© 2017-2018 by Rowell Jao. All rights reserved.

    Every Child Can

    Talent is in all of us; it only needs to be developed and nurtured. The primary value in this education in Dr. Suzuki's thinking was the building of character. This value and many other life skills are available to teach and learn during the humbling and disciplined process of learning to play the violin.

     

    Environment

    Environment must be saturated in music the same way it is saturated with language.

     

    Listening

    Constant listening- to Suzuki recordings, classical music, especially violin music – is essential to success. As the mother speaks to her child, so the violin student hears recordings of the pieces he is to learn and gains expectations of fine violin tone. This is part of setting up the child's environment at home which determines so much of their learning.

     

    Singing

    Listening in turn becomes an internal song that is then to be played on the instrument. Singing and imitating the human voice are key to developing the expressive voice of the violin.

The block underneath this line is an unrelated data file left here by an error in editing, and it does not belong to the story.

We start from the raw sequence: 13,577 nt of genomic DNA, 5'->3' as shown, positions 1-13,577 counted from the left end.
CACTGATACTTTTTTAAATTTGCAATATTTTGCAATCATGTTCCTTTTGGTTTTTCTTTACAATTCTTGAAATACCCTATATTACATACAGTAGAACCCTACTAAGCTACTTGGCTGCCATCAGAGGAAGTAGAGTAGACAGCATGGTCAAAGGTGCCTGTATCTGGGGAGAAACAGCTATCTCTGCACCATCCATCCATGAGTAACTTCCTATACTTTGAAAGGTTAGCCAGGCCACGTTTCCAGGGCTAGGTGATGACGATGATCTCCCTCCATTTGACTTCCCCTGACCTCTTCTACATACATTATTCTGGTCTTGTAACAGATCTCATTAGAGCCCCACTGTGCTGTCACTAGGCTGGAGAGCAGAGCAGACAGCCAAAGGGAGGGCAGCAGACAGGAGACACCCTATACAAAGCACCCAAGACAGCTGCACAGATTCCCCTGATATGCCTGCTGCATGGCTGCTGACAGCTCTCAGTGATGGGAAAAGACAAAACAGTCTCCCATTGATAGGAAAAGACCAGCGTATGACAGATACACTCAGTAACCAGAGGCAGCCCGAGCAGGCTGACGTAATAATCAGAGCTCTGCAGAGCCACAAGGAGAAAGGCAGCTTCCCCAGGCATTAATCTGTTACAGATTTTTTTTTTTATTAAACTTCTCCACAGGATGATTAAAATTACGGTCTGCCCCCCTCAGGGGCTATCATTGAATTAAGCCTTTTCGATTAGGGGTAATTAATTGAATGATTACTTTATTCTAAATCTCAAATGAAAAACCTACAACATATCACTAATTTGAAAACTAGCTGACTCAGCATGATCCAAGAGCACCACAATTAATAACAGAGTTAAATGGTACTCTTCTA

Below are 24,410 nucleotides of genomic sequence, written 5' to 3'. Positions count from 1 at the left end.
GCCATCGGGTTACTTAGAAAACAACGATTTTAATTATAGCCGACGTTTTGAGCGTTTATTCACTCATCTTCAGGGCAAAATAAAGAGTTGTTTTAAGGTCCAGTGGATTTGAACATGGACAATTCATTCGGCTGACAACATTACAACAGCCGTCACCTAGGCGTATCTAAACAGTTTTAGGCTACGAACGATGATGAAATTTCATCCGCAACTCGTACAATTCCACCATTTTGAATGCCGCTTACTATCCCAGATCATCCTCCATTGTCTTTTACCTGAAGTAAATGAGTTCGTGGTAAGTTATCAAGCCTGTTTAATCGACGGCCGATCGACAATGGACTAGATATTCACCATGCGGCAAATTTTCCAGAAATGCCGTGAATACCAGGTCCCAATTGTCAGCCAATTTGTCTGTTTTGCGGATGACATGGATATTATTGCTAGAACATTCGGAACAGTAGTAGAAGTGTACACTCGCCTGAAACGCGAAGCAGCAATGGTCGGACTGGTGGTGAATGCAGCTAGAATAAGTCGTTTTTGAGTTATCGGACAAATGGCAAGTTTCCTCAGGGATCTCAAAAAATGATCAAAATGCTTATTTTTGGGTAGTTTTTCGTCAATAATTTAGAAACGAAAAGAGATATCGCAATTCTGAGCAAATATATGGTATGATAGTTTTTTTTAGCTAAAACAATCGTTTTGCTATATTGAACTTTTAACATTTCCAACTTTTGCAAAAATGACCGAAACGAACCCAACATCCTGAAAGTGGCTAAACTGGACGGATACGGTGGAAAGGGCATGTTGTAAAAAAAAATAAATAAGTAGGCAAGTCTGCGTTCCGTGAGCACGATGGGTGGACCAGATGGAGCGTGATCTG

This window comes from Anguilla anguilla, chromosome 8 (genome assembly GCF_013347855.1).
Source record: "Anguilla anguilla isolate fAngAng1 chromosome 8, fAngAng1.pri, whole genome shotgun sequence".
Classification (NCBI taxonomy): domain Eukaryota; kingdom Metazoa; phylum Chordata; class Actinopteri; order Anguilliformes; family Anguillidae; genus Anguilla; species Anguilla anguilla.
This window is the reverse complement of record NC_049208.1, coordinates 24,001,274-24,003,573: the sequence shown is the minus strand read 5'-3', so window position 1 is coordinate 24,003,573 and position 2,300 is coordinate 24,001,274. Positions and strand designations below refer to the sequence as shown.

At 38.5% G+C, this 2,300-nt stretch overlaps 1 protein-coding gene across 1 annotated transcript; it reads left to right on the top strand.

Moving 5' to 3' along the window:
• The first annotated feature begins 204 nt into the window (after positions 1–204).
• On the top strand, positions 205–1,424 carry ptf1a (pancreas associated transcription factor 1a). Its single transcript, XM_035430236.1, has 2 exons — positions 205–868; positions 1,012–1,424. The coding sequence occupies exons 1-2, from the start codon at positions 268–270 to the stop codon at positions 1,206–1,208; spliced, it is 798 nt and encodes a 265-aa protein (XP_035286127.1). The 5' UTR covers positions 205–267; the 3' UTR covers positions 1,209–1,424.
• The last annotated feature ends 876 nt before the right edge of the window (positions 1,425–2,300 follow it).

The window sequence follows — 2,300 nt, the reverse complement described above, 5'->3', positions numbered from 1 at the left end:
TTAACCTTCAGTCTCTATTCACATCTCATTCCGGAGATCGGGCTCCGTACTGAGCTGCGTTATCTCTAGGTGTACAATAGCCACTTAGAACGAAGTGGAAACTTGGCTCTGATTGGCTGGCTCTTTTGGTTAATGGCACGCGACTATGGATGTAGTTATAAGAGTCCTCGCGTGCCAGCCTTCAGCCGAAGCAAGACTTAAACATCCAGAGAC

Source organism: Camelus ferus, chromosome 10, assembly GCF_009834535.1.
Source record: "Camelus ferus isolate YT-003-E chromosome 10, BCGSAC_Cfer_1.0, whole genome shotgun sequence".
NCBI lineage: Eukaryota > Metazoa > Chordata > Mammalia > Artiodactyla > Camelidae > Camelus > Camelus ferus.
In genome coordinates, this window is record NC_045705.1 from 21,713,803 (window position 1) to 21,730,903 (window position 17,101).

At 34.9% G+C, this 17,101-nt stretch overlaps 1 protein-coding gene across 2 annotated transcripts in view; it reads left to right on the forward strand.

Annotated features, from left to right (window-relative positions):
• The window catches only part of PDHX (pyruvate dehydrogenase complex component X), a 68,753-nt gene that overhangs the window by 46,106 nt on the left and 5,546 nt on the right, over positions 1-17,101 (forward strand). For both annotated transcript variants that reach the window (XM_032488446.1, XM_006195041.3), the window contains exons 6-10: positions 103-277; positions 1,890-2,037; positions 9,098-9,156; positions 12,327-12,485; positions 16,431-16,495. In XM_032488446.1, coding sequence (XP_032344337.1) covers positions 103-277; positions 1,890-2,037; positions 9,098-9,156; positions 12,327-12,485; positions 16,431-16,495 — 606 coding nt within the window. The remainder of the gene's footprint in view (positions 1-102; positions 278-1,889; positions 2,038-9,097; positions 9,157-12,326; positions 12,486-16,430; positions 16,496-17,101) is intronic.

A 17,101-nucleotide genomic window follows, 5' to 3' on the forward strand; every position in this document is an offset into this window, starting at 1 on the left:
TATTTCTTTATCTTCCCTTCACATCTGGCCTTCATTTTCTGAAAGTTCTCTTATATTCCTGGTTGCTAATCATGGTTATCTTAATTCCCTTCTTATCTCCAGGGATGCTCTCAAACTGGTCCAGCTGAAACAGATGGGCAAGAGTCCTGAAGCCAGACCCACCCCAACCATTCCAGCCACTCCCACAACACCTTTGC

Parental Involvement

    At the beginning, parents are committed and responsible for everything – creating the environment, practicing, attention in lessons, completing assignments, encouragement and support. As the child grows older and takes ownership, responsibility is passed on to the student.

     

    Balance

    Balance – physically, emotionally, mentally, spiritually – is key to success.

     

    Step-By-Step

    Learning is in small manageable steps added together.

     

    Memorization

    Learning a piece begins only after the child can sing it. Learning a new piece is by-ear. As the child matures in his or her development, note reading skills increase and eventually the child learns from the page, while maintaining learning other things by-ear and continuing singing.

     

    Review

    Continual review of learned pieces provides a place to grow and mature and polish without struggling with new technique. In one's native tongue, one never gets to a point where a word is learned only to be forgotten. The Suzuki student continually reviews the repertory he has learned, effectively reinforcing his memory, and advancing his technical skill, and therefore giving greater freedom to expand his musical expression.

    Pathways of Learning